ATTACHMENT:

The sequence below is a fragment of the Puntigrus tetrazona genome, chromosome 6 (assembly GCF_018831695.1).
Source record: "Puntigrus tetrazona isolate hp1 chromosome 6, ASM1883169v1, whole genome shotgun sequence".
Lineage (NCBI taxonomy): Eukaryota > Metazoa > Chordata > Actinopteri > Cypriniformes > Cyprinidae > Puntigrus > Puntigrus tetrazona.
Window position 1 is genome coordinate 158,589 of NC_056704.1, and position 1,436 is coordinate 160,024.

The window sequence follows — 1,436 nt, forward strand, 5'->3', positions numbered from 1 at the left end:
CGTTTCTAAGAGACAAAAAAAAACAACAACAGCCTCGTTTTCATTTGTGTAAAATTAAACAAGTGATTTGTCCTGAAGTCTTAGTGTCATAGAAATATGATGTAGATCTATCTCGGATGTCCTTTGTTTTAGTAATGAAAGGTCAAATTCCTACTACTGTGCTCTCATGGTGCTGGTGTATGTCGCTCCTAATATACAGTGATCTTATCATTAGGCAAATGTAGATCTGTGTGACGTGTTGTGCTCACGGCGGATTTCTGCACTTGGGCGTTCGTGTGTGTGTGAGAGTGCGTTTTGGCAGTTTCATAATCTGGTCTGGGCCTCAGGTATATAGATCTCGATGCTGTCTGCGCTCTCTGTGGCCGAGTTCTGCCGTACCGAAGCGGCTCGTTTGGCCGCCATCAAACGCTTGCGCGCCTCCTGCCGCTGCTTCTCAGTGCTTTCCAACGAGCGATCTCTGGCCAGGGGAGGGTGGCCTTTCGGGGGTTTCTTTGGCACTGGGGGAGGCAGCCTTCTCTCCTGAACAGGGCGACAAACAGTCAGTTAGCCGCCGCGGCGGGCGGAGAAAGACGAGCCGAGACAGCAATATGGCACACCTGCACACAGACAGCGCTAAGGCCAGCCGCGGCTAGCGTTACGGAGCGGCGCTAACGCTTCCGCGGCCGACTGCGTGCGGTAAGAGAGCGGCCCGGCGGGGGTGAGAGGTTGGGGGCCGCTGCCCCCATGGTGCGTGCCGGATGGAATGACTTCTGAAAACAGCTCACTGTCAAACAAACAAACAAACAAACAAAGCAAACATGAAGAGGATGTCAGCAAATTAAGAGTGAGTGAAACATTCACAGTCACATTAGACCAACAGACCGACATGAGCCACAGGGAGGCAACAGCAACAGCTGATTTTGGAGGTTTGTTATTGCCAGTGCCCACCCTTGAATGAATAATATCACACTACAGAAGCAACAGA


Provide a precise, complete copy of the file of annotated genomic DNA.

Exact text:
The sequence below is a fragment of the Puntigrus tetrazona genome, chromosome 6 (assembly GCF_018831695.1).
Source record: "Puntigrus tetrazona isolate hp1 chromosome 6, ASM1883169v1, whole genome shotgun sequence".
Lineage (NCBI taxonomy): Eukaryota > Metazoa > Chordata > Actinopteri > Cypriniformes > Cyprinidae > Puntigrus > Puntigrus tetrazona.
Window position 1 is genome coordinate 158,589 of NC_056704.1, and position 1,436 is coordinate 160,024.

The window sequence follows — 1,436 nt, forward strand, 5'->3', positions numbered from 1 at the left end:
CGTTTCTAAGAGACAAAAAAAAACAACAACAGCCTCGTTTTCATTTGTGTAAAATTAAACAAGTGATTTGTCCTGAAGTCTTAGTGTCATAGAAATATGATGTAGATCTATCTCGGATGTCCTTTGTTTTAGTAATGAAAGGTCAAATTCCTACTACTGTGCTCTCATGGTGCTGGTGTATGTCGCTCCTAATATACAGTGATCTTATCATTAGGCAAATGTAGATCTGTGTGACGTGTTGTGCTCACGGCGGATTTCTGCACTTGGGCGTTCGTGTGTGTGTGAGAGTGCGTTTTGGCAGTTTCATAATCTGGTCTGGGCCTCAGGTATATAGATCTCGATGCTGTCTGCGCTCTCTGTGGCCGAGTTCTGCCGTACCGAAGCGGCTCGTTTGGCCGCCATCAAACGCTTGCGCGCCTCCTGCCGCTGCTTCTCAGTGCTTTCCAACGAGCGATCTCTGGCCAGGGGAGGGTGGCCTTTCGGGGGTTTCTTTGGCACTGGGGGAGGCAGCCTTCTCTCCTGAACAGGGCGACAAACAGTCAGTTAGCCGCCGCGGCGGGCGGAGAAAGACGAGCCGAGACAGCAATATGGCACACCTGCACACAGACAGCGCTAAGGCCAGCCGCGGCTAGCGTTACGGAGCGGCGCTAACGCTTCCGCGGCCGACTGCGTGCGGTAAGAGAGCGGCCCGGCGGGGGTGAGAGGTTGGGGGCCGCTGCCCCCATGGTGCGTGCCGGATGGAATGACTTCTGAAAACAGCTCACTGTCAAACAAACAAACAAACAAACAAAGCAAACATGAAGAGGATGTCAGCAAATTAAGAGTGAGTGAAACATTCACAGTCACATTAGACCAACAGACCGACATGAGCCACAGGGAGGCAACAGCAACAGCTGATTTTGGAGGTTTGTTATTGCCAGTGCCCACCCTTGAATGAATAATATCACACTACAGAAGCAACAGA